The Devil is in the detail!
It has emerged that Helmut Kohl was given numerous warnings about Italy’s level of debt and even warned that Italy posed a “special risk” to the Euro from the very start in 1999.
It is said that Kohl ignored these warnings as he believed that the single currency was Europe’s destiny and that he “felt the weight of history” – so says Der Spiegel magazine reports gleaned from German government papers which it has obtained.
These previously confidential reports make it clear that the facts were well known but the leaders decided to plough on regardless to get the Euro in place.
The decision to invite Italy into the Euro was therefore entirely political and designed to build a large Euro-bloc. This then set the precedent for the inclusion of Greece in a similar fashion again involving glossing over the obvious financial failings.
As early as 1997 the German finance ministry advised Kohl that the Italians had failed to put in place the cost saving measures required to comply with entry requirements and in 1998 a further report confirmed that Italy had not fulfilled conditions for “permanent and sustainable deficit and debt reduction”
There was considerable political pressure brought to bear by other countries including France to ensure that Italy was included and so the rest is history.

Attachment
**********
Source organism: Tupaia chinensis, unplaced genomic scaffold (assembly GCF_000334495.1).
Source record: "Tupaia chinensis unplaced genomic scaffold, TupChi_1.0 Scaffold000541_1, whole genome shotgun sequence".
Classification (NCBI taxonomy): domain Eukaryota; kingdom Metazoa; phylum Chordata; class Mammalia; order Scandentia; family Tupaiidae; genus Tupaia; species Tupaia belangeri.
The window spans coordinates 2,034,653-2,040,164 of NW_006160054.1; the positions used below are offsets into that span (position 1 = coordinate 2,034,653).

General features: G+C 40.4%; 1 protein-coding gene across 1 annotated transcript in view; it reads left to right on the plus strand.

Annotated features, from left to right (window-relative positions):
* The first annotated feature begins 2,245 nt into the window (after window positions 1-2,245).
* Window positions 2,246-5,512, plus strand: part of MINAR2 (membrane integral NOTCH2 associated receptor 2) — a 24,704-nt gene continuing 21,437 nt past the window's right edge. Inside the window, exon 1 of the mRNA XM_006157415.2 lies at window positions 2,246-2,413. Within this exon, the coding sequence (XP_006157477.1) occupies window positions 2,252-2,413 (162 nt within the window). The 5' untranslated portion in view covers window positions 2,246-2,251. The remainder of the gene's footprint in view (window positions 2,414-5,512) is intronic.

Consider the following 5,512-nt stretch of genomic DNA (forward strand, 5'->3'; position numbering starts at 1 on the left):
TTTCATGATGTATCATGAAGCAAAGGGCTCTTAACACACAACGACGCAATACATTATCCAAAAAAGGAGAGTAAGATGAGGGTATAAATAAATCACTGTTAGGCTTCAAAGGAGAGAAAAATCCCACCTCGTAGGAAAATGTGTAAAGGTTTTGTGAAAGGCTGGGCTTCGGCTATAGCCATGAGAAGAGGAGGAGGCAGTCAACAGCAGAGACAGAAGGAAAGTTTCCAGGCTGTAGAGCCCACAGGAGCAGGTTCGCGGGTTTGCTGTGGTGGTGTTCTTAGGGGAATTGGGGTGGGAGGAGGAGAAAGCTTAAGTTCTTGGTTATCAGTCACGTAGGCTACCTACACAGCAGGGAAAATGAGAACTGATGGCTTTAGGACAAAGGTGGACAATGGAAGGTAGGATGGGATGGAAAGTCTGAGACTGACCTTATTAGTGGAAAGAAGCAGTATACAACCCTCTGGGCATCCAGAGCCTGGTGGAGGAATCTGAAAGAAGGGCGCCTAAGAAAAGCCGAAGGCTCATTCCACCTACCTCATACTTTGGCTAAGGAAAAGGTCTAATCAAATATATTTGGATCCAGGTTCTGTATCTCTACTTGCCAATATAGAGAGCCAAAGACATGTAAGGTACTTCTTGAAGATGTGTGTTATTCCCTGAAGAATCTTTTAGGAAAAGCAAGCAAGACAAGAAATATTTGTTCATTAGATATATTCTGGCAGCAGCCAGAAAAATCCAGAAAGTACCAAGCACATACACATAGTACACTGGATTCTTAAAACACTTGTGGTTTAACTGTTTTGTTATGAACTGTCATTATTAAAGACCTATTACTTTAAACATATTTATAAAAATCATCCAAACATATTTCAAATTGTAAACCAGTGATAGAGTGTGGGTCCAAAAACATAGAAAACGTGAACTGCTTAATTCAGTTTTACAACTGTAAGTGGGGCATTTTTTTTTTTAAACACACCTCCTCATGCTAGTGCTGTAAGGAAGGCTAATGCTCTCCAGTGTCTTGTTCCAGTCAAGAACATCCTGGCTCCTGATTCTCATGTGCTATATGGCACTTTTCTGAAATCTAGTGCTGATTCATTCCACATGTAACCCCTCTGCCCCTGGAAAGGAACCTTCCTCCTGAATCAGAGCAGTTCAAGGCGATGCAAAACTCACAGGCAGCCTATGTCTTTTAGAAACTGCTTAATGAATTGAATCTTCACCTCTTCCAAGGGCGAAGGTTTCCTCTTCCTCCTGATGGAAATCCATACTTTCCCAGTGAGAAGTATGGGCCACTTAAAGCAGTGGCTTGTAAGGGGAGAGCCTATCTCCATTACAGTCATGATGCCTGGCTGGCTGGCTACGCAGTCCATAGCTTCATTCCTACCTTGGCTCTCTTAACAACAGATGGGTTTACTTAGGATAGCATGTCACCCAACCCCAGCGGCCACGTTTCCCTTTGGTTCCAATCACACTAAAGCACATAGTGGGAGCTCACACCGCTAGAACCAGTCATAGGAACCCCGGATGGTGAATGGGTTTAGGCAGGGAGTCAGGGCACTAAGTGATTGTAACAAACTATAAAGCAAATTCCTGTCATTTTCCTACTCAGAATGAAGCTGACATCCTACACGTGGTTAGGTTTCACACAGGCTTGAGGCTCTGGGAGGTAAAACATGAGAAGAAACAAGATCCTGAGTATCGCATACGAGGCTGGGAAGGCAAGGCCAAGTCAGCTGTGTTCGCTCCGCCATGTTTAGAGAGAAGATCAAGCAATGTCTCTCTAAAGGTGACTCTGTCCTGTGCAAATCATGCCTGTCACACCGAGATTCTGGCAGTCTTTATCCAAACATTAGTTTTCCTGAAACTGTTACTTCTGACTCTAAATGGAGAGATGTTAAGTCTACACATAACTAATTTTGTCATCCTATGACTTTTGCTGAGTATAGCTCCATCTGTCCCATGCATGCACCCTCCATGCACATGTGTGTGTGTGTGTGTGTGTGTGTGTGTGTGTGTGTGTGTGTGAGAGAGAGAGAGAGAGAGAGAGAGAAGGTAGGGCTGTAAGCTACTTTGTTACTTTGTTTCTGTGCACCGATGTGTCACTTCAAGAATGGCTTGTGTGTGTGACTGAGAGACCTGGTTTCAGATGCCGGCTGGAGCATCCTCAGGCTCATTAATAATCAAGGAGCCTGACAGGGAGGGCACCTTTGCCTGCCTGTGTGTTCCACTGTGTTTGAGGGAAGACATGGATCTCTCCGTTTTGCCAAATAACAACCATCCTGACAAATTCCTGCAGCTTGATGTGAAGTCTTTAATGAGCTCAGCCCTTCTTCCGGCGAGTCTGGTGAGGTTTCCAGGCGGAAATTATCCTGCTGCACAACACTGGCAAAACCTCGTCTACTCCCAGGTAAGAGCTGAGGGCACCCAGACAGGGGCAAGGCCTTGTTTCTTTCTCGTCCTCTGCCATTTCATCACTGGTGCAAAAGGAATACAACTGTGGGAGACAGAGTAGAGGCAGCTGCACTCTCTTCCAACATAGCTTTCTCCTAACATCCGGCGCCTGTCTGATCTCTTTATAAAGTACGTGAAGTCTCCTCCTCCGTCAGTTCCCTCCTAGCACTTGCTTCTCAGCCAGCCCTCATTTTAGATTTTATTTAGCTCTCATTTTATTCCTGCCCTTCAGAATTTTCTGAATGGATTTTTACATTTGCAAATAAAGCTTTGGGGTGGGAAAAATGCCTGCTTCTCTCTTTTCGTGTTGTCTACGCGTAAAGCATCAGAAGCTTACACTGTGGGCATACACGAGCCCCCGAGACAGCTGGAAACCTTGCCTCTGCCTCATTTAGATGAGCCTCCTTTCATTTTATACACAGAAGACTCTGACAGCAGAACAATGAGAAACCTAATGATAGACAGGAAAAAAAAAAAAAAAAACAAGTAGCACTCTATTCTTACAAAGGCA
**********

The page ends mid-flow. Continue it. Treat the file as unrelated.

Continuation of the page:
It appears that there are lessons to be learnt from this – firstly, the devil is in the detail. I am always concerned when, during the sale & purchase of a business, someone suggests “dotting the i’s and crossing the t’s” at a later date. In my experience potential issues lurk in these dark recesses. The only time you will get everyone to agree is at the outset when they want and need to complete the transaction.
The second lesson is that in every transaction there will be parties with their own agendas who will apply pressure in order to satisfy their own objectives. You must be very aware of this type of pressure as it can derail the whole process.
In order to avoid these issues occurring you need to ensure that you have a competent, robust and experienced person as lead adviser. You must also ensure that you do not leave any loose ends as they will only come to light later when they really matter.
Hawkmoor Associates Limited
This was posted in Bdaily's Members' News section by Phil Dibbs .
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